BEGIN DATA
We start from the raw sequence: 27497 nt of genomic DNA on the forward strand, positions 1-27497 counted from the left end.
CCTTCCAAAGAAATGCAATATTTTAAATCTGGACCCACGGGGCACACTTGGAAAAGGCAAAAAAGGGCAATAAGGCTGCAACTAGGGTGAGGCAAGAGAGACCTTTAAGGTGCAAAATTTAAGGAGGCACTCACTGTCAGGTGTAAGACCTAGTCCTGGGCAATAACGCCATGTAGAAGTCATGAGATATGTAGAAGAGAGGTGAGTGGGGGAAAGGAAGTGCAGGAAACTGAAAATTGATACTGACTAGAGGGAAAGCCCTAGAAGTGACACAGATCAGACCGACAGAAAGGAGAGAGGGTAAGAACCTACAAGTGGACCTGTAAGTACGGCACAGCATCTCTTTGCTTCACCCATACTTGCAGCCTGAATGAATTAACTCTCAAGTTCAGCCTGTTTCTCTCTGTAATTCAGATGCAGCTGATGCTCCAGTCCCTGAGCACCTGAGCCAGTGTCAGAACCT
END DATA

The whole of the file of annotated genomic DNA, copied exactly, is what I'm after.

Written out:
We start from the raw sequence: 27497 nt of genomic DNA on the forward strand, positions 1-27497 counted from the left end.
CCTTCCAAAGAAATGCAATATTTTAAATCTGGACCCACGGGGCACACTTGGAAAAGGCAAAAAAGGGCAATAAGGCTGCAACTAGGGTGAGGCAAGAGAGACCTTTAAGGTGCAAAATTTAAGGAGGCACTCACTGTCAGGTGTAAGACCTAGTCCTGGGCAATAACGCCATGTAGAAGTCATGAGATATGTAGAAGAGAGGTGAGTGGGGGAAAGGAAGTGCAGGAAACTGAAAATTGATACTGACTAGAGGGAAAGCCCTAGAAGTGACACAGATCAGACCGACAGAAAGGAGAGAGGGTAAGAACCTACAAGTGGACCTGTAAGTACGGCACAGCATCTCTTTGCTTCACCCATACTTGCAGCCTGAATGAATTAACTCTCAAGTTCAGCCTGTTTCTCTCTGTAATTCAGATGCAGCTGATGCTCCAGTCCCTGAGCACCTGAGCCAGTGTCAGAACCT